Before we begin, there’s just one thing you need to know: you can take it with you, but you can’t redirect it. Basically, it means that if you’ve established yourself well in the search engines using your wordpress.com domain name, you have a mountain to climb when you’re starting on your own domain with your own installation of WordPress.
The best thing to do before embarking on this journey is to assess what the best course of action would be for your particular case. If you’ve been blogging at wordpress.com for a while and have a long standing readership and search engine rank, it may be wise to mothball it and put up a notice explicitly stating that you’ve moved to a new location with a link to your new blog. Then set up your new blog and start fresh. (If you decide on this route, make sure to read How to Maintain Search Engine Rankings When Mothballing a Site)
If, however, you haven’t truly dug your heels in at WP.com, have used your own domain name, or just really want to start over with all your posts on your own self hosted version of WordPress, readership and search engines be damned, then follow along. It’s really quite simple.
In order for this to work, you must make sure you have your own domain name registered, a hosting account set up, and WordPress installed. Once those elements have been met, then you can start the moving process.
Export Your WordPress.com Posts
WordPress decided to create its own XML file format which makes it much easier to transfer data between WordPress installations, whether it’s WordPress.com, WordPress MU, or just plain WordPress.
Log into your WordPress.com account and navigate to Manage -> Export. (Note: If you currently manage more than one blog under an account, you’ll need to select the blog you wish to move from the drop down option next to the title and then go to the Export screen.)
If you’re part of a collaborative blog, then you can select your name from the author drop down box before clicking on the Download Export File button which will only export your posts with their associated comments. Otherwise, leave the default All Authors to export all the content.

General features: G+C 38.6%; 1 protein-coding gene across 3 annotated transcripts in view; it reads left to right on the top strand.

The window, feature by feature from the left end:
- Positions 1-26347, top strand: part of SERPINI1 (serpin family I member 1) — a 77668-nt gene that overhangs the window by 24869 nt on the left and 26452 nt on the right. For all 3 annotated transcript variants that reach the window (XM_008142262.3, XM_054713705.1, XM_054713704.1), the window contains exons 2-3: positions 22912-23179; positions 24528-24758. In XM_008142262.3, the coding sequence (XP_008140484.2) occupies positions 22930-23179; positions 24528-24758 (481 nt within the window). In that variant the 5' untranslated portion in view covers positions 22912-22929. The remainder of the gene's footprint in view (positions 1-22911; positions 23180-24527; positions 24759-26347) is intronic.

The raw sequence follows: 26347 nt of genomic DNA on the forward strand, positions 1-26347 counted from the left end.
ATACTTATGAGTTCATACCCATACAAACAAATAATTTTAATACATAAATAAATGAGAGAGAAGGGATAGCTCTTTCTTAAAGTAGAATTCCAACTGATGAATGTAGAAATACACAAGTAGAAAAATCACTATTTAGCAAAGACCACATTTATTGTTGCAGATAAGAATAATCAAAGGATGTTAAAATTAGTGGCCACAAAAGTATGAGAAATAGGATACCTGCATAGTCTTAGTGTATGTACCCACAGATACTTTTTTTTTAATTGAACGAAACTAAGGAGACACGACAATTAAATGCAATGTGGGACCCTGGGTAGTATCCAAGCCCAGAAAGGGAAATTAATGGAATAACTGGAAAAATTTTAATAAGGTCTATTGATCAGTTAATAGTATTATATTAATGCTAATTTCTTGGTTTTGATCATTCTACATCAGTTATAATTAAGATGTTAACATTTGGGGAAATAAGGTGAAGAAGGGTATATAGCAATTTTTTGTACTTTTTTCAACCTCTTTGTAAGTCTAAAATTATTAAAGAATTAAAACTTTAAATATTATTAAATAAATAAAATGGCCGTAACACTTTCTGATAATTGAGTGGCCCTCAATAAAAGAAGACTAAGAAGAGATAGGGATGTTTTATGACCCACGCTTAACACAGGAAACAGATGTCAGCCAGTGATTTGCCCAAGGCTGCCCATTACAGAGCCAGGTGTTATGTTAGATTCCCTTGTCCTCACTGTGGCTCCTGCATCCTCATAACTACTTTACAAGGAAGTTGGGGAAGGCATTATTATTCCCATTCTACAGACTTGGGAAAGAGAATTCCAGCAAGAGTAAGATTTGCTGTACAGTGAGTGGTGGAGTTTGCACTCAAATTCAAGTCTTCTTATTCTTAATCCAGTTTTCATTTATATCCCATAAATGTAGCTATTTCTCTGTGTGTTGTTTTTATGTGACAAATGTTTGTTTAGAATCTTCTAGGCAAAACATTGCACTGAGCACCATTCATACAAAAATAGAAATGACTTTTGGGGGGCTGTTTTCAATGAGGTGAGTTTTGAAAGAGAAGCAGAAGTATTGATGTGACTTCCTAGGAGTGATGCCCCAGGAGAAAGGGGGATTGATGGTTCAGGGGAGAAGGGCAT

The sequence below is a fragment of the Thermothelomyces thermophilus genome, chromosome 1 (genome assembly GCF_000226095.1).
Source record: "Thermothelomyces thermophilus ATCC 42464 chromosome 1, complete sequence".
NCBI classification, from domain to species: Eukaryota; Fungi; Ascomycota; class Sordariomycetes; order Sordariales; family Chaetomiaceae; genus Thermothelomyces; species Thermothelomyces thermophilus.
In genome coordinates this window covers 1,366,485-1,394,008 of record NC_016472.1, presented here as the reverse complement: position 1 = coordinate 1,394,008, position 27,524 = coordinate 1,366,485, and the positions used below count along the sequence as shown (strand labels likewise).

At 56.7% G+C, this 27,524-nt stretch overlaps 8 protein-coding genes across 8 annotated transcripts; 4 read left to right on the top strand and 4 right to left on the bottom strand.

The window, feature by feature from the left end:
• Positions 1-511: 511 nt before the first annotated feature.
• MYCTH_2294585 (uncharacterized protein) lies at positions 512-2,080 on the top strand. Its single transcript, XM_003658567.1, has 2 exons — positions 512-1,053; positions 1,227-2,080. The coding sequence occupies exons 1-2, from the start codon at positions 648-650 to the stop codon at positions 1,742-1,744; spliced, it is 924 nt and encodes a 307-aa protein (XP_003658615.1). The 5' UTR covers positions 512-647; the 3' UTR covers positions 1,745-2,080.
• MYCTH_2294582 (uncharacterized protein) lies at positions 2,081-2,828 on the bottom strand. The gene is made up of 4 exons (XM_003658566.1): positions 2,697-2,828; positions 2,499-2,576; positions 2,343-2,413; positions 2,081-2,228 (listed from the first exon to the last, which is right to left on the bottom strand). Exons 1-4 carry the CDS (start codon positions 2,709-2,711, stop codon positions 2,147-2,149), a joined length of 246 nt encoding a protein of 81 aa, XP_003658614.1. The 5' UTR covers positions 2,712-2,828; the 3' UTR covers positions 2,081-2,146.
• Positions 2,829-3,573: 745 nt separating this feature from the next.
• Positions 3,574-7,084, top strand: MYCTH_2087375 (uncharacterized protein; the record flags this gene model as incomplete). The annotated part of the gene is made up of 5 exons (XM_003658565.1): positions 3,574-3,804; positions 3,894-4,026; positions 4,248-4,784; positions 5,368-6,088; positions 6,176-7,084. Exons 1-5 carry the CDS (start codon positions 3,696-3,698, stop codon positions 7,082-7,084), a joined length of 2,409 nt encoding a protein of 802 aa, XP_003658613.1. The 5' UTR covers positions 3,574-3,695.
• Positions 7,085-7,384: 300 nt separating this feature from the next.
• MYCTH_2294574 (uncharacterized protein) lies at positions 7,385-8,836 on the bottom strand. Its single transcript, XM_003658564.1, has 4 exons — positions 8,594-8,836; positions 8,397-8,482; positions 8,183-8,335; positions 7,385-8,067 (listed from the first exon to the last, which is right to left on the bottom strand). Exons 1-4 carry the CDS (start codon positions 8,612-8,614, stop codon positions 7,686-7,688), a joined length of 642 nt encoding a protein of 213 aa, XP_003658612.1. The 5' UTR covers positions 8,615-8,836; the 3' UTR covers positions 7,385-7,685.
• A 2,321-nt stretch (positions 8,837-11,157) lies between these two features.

You should be prompted to save a .xml file; make sure to put it somewhere safe and don’t lose track of it because you’ll need it in the next step.
Import Your WordPress.com Posts Into WordPress
Log into your new installation of WordPress and navigate to Manage -> Import. On the import screen, you’ll see a list of import options; only concern yourself with the one that says WordPress.
From the WordPress import screen, browse to find the .xml file you just downloaded from WordPress.com and then click on the Import File and Upload button.
In an ideal world, you’d be finished, but there is one thing you need to be aware of: You can only upload a file of about 2MB (may vary depending on your host). If you have a large amount of content on your WordPress.com blog, you may need to export posts by author and do multiple runs of the WordPress import, or find a way to manually break up the WXR file without corrupting it.
Now it’s up to you to learn how to blog with your own installation of WordPress, which means you’ll need to set up your permalinks, customize your profile and settings, choose your themes, and an array of other wonderful things. But, for the most part, you’re done.